Lies of P offers a hardcore Souls-like experience that delivers plenty of enjoyment and thrilling encounters. However, when it comes to the story, it may leave you feeling unsatisfied.
What you need to know:
- What is it? An RPG adventure in Souls-like genre
- Reviewed on: PlayStation 5
- Developer and Publisher: Neowiz Games
- Release date: September 19, 2023
- Available on: PC , PlayStation 4 , PlayStation 5 , Xbox One , Xbox Series X|S , Game Pass
A review key for Lies of P was provided by the publisher.
What once was the battle royale genre craze for multiplayer shooters, soulsborne is now for action RPGs. Neowiz's latest title Lies of P is another major video game clearly inspired by From Software's iconic masterpieces that released over the last couple of years.
But does it have what it takes to be compared to these classics that we all enjoy? Well, Lies of P might not outshine the Victorian streets of Bloodborne or the smoothness and excellence of combat in Dark Souls 3, but it has plenty of its own identity and qualities to be considered by fans of this challenging genre.
Lies of P draws its primary inspiration from the renowned literary masterpiece penned by Carlo Collodi, "Pinocchio." This classic tale revolves around a puppet whose singular desire is to transform into a genuine human boy.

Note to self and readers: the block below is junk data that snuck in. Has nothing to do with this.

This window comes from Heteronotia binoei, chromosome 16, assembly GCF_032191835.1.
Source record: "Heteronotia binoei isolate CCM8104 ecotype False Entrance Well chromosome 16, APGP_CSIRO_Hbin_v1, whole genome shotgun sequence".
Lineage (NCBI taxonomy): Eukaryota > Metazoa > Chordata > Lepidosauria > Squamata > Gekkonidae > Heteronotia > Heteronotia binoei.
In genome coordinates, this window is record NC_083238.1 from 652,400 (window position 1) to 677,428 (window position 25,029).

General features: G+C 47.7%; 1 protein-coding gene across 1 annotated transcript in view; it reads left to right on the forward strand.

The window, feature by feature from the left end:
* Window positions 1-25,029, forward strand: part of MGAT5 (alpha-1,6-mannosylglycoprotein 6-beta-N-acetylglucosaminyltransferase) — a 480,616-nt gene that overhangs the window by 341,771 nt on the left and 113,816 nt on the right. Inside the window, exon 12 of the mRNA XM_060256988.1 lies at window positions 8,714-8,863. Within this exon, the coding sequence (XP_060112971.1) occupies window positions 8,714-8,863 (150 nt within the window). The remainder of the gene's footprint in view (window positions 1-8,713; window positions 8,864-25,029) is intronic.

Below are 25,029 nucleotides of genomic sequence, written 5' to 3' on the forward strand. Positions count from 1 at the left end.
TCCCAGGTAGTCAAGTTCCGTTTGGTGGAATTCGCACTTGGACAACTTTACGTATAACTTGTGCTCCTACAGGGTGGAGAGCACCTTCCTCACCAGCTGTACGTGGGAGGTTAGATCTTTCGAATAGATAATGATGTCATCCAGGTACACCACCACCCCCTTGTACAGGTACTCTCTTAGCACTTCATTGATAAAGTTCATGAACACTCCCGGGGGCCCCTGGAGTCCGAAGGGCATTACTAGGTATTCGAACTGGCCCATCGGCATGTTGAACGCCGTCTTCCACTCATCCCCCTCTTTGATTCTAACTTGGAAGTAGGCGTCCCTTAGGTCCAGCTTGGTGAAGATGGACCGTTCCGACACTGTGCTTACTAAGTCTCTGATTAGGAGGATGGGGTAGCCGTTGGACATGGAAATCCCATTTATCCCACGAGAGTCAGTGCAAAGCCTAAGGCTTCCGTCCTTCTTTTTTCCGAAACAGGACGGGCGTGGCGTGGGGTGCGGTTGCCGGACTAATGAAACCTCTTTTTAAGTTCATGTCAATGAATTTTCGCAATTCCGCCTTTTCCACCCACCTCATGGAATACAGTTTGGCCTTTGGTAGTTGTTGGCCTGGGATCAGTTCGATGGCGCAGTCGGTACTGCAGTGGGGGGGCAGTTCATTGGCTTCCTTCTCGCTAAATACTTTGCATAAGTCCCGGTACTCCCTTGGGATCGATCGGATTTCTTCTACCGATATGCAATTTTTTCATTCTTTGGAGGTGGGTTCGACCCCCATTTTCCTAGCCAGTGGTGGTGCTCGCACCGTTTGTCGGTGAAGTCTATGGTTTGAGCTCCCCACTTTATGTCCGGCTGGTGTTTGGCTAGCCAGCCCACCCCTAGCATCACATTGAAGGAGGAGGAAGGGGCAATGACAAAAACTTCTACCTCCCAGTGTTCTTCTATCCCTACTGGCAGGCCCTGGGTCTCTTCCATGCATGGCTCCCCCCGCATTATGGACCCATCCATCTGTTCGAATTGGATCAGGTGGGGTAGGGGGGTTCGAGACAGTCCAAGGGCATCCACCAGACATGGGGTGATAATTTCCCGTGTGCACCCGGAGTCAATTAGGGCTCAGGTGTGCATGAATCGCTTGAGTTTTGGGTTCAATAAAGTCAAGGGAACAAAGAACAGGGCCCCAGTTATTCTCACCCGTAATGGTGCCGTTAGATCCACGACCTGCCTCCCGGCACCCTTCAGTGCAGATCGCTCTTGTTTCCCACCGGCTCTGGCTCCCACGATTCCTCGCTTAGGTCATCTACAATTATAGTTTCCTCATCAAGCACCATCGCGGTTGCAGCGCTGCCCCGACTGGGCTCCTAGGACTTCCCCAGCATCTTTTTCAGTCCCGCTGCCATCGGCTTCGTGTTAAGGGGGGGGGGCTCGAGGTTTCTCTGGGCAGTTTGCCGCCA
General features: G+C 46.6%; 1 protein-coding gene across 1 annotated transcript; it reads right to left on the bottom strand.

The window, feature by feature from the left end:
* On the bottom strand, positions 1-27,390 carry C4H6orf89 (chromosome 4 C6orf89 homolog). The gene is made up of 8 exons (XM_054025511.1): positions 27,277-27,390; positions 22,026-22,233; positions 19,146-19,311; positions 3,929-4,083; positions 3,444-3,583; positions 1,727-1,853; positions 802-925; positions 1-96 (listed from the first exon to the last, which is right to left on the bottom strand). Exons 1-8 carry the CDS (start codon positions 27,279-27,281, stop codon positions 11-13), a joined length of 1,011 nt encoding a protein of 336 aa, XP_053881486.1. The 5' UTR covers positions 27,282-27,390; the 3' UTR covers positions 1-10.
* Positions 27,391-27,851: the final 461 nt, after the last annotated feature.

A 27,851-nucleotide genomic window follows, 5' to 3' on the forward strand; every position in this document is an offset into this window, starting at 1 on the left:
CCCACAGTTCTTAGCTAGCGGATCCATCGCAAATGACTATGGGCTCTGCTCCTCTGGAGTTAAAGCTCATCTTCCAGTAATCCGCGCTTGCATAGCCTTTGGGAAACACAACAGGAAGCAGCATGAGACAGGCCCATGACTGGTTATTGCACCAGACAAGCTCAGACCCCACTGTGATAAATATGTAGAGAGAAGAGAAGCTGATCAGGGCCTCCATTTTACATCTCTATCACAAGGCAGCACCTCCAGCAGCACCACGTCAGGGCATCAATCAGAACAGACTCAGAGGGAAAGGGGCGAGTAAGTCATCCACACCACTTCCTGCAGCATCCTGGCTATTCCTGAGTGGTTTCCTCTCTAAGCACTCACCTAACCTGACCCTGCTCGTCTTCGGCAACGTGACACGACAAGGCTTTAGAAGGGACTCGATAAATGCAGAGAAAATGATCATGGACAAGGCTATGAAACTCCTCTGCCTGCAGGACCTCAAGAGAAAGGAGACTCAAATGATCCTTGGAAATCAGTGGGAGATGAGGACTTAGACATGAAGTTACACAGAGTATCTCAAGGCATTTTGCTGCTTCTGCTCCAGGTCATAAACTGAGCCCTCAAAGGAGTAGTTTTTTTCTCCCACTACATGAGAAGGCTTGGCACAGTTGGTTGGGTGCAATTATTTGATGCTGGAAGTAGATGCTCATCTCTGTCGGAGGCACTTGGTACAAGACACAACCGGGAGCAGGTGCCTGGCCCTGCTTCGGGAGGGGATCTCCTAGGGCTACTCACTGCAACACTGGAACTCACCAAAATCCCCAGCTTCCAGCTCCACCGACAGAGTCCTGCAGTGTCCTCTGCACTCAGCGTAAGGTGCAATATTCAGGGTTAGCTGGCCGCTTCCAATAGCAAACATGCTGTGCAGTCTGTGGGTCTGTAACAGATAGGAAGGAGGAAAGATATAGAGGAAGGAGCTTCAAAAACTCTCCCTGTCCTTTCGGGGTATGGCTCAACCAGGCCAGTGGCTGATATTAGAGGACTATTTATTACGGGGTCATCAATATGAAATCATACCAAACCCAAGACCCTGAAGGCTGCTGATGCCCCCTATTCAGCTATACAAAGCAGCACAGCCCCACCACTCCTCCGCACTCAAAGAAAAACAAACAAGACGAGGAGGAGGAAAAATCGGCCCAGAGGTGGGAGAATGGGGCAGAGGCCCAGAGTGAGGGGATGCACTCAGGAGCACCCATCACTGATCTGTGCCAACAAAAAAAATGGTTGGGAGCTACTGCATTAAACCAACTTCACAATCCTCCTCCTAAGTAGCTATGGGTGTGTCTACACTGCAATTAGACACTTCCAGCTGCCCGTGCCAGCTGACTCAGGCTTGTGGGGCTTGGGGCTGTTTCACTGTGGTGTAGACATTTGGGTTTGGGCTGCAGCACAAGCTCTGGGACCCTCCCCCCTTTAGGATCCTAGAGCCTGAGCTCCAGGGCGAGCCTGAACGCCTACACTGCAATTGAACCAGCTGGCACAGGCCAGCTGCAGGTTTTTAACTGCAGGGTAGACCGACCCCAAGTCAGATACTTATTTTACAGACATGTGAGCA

Given that it's relatively uncommon to encounter a game inspired by a literary work, it's natural to have elevated expectations, particularly when it comes to the quality of the narrative. However, I must emphasise that you shouldn't anticipate a compelling story in this case.
In Lies of P, the story of Pinocchio served as a source of inspiration and nothing more. I can already hear staunch critics and fans of the Souls-like genre defending the game by saying that the story isn't crucial in such games. However, it's essential to convey that when you create a game with such rich narrative potential and still fall short of delivering it, it undeniably stands as a drawback.
It's important to emphasise that this is my opinion alone, and it could align with the sentiments of the broader gaming community, not just Souls-like enthusiasts. However, I want to reiterate that the absence of a compelling narrative won't have a bearing on the final rating. This remains a hardcore Souls-like experience where the primary focus is mainly on the demanding fights and challenging gameplay.